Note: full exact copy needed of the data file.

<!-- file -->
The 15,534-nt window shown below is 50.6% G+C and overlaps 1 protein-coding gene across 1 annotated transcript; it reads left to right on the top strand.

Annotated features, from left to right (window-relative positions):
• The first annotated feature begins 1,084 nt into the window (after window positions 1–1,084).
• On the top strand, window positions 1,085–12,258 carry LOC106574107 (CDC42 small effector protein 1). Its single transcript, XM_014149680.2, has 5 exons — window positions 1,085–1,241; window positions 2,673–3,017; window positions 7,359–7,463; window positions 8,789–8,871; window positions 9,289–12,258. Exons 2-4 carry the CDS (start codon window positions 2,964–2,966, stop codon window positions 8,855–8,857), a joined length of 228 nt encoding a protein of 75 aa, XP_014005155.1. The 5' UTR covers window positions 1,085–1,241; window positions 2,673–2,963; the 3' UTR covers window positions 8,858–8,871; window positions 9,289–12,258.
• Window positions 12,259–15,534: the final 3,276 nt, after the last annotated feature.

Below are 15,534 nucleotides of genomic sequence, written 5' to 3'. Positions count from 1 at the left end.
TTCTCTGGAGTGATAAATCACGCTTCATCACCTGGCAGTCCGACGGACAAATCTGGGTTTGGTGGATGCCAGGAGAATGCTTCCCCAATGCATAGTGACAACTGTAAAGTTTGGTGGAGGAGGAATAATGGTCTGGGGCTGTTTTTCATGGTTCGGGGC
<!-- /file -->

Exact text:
The 15,534-nt window shown below is 50.6% G+C and overlaps 1 protein-coding gene across 1 annotated transcript; it reads left to right on the top strand.

Annotated features, from left to right (window-relative positions):
• The first annotated feature begins 1,084 nt into the window (after window positions 1–1,084).
• On the top strand, window positions 1,085–12,258 carry LOC106574107 (CDC42 small effector protein 1). Its single transcript, XM_014149680.2, has 5 exons — window positions 1,085–1,241; window positions 2,673–3,017; window positions 7,359–7,463; window positions 8,789–8,871; window positions 9,289–12,258. Exons 2-4 carry the CDS (start codon window positions 2,964–2,966, stop codon window positions 8,855–8,857), a joined length of 228 nt encoding a protein of 75 aa, XP_014005155.1. The 5' UTR covers window positions 1,085–1,241; window positions 2,673–2,963; the 3' UTR covers window positions 8,858–8,871; window positions 9,289–12,258.
• Window positions 12,259–15,534: the final 3,276 nt, after the last annotated feature.

Below are 15,534 nucleotides of genomic sequence, written 5' to 3'. Positions count from 1 at the left end.
TTCTCTGGAGTGATAAATCACGCTTCATCACCTGGCAGTCCGACGGACAAATCTGGGTTTGGTGGATGCCAGGAGAATGCTTCCCCAATGCATAGTGACAACTGTAAAGTTTGGTGGAGGAGGAATAATGGTCTGGGGCTGTTTTTCATGGTTCGGGGC